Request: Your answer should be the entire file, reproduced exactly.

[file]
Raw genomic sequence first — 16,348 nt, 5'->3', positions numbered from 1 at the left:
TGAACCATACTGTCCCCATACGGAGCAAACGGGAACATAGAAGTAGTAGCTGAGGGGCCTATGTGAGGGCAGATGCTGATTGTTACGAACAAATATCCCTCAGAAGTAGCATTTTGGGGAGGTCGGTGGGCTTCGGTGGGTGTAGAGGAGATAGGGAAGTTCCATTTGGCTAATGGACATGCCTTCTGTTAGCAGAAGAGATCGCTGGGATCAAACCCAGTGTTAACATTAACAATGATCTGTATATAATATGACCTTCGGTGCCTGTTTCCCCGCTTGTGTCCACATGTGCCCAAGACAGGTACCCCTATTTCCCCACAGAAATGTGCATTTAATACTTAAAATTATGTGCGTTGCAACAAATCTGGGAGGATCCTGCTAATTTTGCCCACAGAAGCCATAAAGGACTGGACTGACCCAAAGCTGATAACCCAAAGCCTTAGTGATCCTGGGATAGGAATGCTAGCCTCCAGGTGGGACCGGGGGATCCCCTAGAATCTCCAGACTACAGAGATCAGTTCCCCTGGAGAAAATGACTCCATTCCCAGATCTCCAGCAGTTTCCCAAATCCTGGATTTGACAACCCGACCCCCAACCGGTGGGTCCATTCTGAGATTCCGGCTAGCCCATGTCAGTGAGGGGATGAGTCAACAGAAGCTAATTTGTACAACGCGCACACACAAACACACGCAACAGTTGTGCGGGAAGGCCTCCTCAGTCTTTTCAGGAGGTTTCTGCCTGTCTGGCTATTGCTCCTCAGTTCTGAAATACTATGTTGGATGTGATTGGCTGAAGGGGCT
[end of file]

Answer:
Raw genomic sequence first — 16,348 nt, 5'->3', positions numbered from 1 at the left:
TGAACCATACTGTCCCCATACGGAGCAAACGGGAACATAGAAGTAGTAGCTGAGGGGCCTATGTGAGGGCAGATGCTGATTGTTACGAACAAATATCCCTCAGAAGTAGCATTTTGGGGAGGTCGGTGGGCTTCGGTGGGTGTAGAGGAGATAGGGAAGTTCCATTTGGCTAATGGACATGCCTTCTGTTAGCAGAAGAGATCGCTGGGATCAAACCCAGTGTTAACATTAACAATGATCTGTATATAATATGACCTTCGGTGCCTGTTTCCCCGCTTGTGTCCACATGTGCCCAAGACAGGTACCCCTATTTCCCCACAGAAATGTGCATTTAATACTTAAAATTATGTGCGTTGCAACAAATCTGGGAGGATCCTGCTAATTTTGCCCACAGAAGCCATAAAGGACTGGACTGACCCAAAGCTGATAACCCAAAGCCTTAGTGATCCTGGGATAGGAATGCTAGCCTCCAGGTGGGACCGGGGGATCCCCTAGAATCTCCAGACTACAGAGATCAGTTCCCCTGGAGAAAATGACTCCATTCCCAGATCTCCAGCAGTTTCCCAAATCCTGGATTTGACAACCCGACCCCCAACCGGTGGGTCCATTCTGAGATTCCGGCTAGCCCATGTCAGTGAGGGGATGAGTCAACAGAAGCTAATTTGTACAACGCGCACACACAAACACACGCAACAGTTGTGCGGGAAGGCCTCCTCAGTCTTTTCAGGAGGTTTCTGCCTGTCTGGCTATTGCTCCTCAGTTCTGAAATACTATGTTGGATGTGATTGGCTGAAGGGGCT